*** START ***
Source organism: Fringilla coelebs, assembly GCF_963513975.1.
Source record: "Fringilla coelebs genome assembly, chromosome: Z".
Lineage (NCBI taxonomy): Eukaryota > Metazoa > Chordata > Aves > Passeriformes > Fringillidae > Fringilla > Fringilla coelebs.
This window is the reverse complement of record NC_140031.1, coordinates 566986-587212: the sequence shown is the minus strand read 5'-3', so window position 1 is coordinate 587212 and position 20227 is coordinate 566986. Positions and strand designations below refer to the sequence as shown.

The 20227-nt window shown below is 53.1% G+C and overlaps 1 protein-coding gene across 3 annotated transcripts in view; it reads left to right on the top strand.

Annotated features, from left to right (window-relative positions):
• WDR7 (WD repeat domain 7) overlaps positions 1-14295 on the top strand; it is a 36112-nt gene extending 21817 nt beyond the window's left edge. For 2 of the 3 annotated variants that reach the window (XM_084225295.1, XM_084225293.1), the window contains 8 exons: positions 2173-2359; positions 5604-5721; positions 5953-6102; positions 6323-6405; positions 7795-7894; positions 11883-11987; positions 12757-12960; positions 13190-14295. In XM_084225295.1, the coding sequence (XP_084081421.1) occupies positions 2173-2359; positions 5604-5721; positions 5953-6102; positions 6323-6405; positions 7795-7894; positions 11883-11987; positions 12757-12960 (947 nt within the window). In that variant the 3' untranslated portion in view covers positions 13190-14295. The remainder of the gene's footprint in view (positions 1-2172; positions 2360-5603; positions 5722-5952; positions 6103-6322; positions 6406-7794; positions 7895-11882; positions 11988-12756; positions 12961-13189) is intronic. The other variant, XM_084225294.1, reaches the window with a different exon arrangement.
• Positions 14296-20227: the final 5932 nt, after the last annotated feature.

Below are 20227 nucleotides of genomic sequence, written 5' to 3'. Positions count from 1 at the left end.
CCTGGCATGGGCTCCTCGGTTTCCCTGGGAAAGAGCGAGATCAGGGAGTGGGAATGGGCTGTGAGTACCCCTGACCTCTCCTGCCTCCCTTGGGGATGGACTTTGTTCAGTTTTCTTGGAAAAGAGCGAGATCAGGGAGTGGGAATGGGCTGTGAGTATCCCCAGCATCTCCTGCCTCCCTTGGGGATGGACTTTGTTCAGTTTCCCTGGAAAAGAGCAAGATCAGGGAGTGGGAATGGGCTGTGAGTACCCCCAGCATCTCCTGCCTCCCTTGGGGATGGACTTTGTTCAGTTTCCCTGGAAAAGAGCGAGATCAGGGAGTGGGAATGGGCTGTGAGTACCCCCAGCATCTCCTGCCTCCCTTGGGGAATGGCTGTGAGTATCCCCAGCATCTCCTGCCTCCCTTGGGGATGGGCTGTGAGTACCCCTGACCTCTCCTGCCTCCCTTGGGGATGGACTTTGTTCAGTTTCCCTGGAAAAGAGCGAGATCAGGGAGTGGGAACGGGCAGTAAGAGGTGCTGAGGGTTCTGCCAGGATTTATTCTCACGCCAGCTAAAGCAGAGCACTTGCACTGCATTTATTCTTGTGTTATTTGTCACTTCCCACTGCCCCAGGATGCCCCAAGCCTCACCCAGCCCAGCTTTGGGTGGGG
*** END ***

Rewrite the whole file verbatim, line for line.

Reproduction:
Source organism: Fringilla coelebs, assembly GCF_963513975.1.
Source record: "Fringilla coelebs genome assembly, chromosome: Z".
Lineage (NCBI taxonomy): Eukaryota > Metazoa > Chordata > Aves > Passeriformes > Fringillidae > Fringilla > Fringilla coelebs.
This window is the reverse complement of record NC_140031.1, coordinates 566986-587212: the sequence shown is the minus strand read 5'-3', so window position 1 is coordinate 587212 and position 20227 is coordinate 566986. Positions and strand designations below refer to the sequence as shown.

The 20227-nt window shown below is 53.1% G+C and overlaps 1 protein-coding gene across 3 annotated transcripts in view; it reads left to right on the top strand.

Annotated features, from left to right (window-relative positions):
• WDR7 (WD repeat domain 7) overlaps positions 1-14295 on the top strand; it is a 36112-nt gene extending 21817 nt beyond the window's left edge. For 2 of the 3 annotated variants that reach the window (XM_084225295.1, XM_084225293.1), the window contains 8 exons: positions 2173-2359; positions 5604-5721; positions 5953-6102; positions 6323-6405; positions 7795-7894; positions 11883-11987; positions 12757-12960; positions 13190-14295. In XM_084225295.1, the coding sequence (XP_084081421.1) occupies positions 2173-2359; positions 5604-5721; positions 5953-6102; positions 6323-6405; positions 7795-7894; positions 11883-11987; positions 12757-12960 (947 nt within the window). In that variant the 3' untranslated portion in view covers positions 13190-14295. The remainder of the gene's footprint in view (positions 1-2172; positions 2360-5603; positions 5722-5952; positions 6103-6322; positions 6406-7794; positions 7895-11882; positions 11988-12756; positions 12961-13189) is intronic. The other variant, XM_084225294.1, reaches the window with a different exon arrangement.
• Positions 14296-20227: the final 5932 nt, after the last annotated feature.

Below are 20227 nucleotides of genomic sequence, written 5' to 3'. Positions count from 1 at the left end.
CCTGGCATGGGCTCCTCGGTTTCCCTGGGAAAGAGCGAGATCAGGGAGTGGGAATGGGCTGTGAGTACCCCTGACCTCTCCTGCCTCCCTTGGGGATGGACTTTGTTCAGTTTTCTTGGAAAAGAGCGAGATCAGGGAGTGGGAATGGGCTGTGAGTATCCCCAGCATCTCCTGCCTCCCTTGGGGATGGACTTTGTTCAGTTTCCCTGGAAAAGAGCAAGATCAGGGAGTGGGAATGGGCTGTGAGTACCCCCAGCATCTCCTGCCTCCCTTGGGGATGGACTTTGTTCAGTTTCCCTGGAAAAGAGCGAGATCAGGGAGTGGGAATGGGCTGTGAGTACCCCCAGCATCTCCTGCCTCCCTTGGGGAATGGCTGTGAGTATCCCCAGCATCTCCTGCCTCCCTTGGGGATGGGCTGTGAGTACCCCTGACCTCTCCTGCCTCCCTTGGGGATGGACTTTGTTCAGTTTCCCTGGAAAAGAGCGAGATCAGGGAGTGGGAACGGGCAGTAAGAGGTGCTGAGGGTTCTGCCAGGATTTATTCTCACGCCAGCTAAAGCAGAGCACTTGCACTGCATTTATTCTTGTGTTATTTGTCACTTCCCACTGCCCCAGGATGCCCCAAGCCTCACCCAGCCCAGCTTTGGGTGGGG